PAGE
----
As we’ve reported, the District of Columbia is carrying out a pilot program for dockless bikeshare, with five companies now operating on a trial basis through April.
I decided to spend a good portion of my Wednesday testing each bikeshare service to see what the buzz was all about. It was enormously fun to try these bikes, but came away with mixed impressions overall.
I’m offering a rundown of my experience here, but first it is worth noting that all of these companies operate using a smartphone app. In most cases, you open an account, enter payment information, and proceed to unlock bicycles by using the app to scan a QR code found on the bikes.
The five companies include LimeBike, MoBike, Spin, JUMP, and Ofo. Each ride was $1-2, depending on the service, though some rides were free due to promotions.
These services differ from Capital Bikeshare, in that the bicycles don’t have a docking station. Instead, bikes can be parked and picked up at any location. (There are some off-limits areas, such as the National Mall.)
LimeBike: Ubiquitous, Easy, and a Little Beat Up
I began my journey around the District at Union Station, and chose to first try and find a LimeBike. And I was delighted to find that there were six within close proximity! My first choice was inaccessible, however, due to some police activity that blocked off the sidewalk. But I found another bike, sitting clearly visible outside Irish Times.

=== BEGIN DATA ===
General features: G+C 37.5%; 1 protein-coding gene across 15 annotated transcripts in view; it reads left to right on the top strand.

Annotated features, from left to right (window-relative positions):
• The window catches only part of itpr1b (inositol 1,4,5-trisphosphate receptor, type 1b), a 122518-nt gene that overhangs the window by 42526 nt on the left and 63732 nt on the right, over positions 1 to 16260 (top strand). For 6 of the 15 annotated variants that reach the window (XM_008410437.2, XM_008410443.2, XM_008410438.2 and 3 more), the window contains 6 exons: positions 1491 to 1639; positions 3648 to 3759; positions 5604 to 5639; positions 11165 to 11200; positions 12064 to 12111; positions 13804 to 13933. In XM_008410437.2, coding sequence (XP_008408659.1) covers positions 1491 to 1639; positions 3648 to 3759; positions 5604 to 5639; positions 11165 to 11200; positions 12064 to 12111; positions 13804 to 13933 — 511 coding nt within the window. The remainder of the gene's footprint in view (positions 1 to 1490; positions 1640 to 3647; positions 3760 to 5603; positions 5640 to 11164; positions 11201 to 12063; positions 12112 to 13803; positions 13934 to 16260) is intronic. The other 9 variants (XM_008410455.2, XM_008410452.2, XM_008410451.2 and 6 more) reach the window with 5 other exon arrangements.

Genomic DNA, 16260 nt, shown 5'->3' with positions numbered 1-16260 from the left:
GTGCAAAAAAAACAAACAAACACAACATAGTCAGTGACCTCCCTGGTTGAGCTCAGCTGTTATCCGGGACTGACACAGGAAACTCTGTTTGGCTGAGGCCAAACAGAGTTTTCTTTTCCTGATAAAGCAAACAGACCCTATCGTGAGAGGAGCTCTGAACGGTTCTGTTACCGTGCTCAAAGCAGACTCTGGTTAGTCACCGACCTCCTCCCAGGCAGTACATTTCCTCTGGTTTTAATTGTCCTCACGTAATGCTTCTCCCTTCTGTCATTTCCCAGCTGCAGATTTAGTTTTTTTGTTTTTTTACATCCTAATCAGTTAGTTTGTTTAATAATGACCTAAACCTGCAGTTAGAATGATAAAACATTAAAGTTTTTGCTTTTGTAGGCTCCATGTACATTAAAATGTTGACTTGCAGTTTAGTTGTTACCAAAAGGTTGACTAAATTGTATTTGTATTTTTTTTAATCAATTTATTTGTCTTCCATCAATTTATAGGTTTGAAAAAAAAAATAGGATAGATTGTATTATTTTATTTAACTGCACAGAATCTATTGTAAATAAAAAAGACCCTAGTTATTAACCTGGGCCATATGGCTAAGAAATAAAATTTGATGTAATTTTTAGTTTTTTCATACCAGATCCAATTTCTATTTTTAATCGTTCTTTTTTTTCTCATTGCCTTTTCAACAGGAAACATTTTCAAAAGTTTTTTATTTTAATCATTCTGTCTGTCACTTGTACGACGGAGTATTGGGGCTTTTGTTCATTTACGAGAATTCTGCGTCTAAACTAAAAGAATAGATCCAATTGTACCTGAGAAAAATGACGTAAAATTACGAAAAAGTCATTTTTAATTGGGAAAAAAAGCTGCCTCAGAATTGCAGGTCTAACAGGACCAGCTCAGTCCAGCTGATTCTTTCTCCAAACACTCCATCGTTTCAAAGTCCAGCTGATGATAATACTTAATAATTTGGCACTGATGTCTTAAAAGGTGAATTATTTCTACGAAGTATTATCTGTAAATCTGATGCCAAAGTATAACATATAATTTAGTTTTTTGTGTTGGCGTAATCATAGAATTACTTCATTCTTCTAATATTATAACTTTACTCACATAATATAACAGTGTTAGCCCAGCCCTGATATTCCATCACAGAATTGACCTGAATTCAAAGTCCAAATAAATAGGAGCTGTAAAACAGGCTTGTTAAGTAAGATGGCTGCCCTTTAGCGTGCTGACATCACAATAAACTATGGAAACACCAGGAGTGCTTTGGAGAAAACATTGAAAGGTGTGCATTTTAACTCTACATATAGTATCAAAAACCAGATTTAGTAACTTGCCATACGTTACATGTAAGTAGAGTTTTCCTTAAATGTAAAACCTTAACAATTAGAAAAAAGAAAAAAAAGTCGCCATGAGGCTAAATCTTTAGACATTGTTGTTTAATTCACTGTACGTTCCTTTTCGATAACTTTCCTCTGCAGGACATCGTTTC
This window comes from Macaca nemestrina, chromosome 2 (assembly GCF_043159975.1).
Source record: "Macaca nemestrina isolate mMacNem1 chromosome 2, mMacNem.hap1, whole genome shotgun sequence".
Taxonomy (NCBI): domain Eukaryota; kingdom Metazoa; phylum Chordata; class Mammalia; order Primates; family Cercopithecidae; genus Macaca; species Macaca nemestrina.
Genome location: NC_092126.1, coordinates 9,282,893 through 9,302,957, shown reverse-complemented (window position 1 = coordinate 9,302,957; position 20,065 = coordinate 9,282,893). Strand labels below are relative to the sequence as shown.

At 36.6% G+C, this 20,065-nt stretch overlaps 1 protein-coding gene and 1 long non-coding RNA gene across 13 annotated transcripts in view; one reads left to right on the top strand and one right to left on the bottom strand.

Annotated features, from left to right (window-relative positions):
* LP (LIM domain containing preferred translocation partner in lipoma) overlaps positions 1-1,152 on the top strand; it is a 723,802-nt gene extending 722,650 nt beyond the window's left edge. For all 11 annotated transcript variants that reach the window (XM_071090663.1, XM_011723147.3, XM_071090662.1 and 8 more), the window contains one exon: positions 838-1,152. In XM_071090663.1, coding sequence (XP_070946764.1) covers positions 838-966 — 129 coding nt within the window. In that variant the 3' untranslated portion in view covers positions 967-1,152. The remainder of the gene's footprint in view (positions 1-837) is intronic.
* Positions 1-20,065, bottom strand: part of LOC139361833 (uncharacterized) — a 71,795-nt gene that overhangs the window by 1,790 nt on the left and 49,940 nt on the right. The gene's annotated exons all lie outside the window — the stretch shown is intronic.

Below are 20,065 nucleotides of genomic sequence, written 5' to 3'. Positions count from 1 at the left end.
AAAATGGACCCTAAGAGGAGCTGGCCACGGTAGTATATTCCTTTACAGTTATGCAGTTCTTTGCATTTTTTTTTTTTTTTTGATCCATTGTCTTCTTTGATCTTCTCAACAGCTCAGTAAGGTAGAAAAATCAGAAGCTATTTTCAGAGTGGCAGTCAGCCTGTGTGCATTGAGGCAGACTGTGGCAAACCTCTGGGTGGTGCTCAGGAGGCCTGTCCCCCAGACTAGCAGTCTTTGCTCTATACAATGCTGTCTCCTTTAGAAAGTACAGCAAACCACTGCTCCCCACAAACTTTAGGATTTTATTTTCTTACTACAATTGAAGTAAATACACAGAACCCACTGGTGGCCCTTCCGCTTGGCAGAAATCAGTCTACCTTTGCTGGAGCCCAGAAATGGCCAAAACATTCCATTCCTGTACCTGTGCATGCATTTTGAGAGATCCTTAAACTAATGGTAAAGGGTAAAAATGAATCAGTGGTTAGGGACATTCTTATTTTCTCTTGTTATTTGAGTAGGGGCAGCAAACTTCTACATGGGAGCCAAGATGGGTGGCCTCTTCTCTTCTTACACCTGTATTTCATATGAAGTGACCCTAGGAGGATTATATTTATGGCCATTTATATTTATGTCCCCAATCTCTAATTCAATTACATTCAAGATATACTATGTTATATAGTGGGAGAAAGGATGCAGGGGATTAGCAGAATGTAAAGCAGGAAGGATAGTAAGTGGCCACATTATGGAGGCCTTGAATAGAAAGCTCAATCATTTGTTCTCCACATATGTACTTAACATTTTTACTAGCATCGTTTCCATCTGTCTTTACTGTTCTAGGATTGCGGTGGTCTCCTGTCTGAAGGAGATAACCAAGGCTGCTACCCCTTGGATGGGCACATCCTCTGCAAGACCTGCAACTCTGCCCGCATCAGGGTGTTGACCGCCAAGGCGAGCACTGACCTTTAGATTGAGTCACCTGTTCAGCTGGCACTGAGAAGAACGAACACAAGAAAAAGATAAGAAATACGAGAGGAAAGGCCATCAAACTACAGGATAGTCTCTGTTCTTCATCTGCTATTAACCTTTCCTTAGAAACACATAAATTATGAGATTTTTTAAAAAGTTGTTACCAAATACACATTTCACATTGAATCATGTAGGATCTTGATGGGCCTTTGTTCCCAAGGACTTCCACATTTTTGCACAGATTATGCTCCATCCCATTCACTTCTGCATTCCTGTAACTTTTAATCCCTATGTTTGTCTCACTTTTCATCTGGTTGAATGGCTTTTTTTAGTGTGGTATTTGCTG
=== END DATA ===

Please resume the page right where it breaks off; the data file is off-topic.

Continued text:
LimeBike was a breeze. I used the QR code on the app to unlock the bike’s wheel (it took a few seconds to figure out how the lock worked) and I was on my way.
I rode around the Union Station area for a bit then made my way down to Judiciary Square, where I figured I’d drop off the LimeBike and find a competitor to ride. I found a clear sidewalk, ended the ride and locked the bike back up. Easy peasy. Cost: $0, because LimeBike offers the first two rides for free. Otherwise, it’s $1 for a 30-minute ride.
If I had one complaint about LimeBike, it’s that many of its bikes look a little worn. I saw one bike missing a seat, another missing its QR code box, and many with numerous dents and scratches. There were also many bikes that looked as good as new, so the company may be actively working to repair or replace many of these beat-up bikes.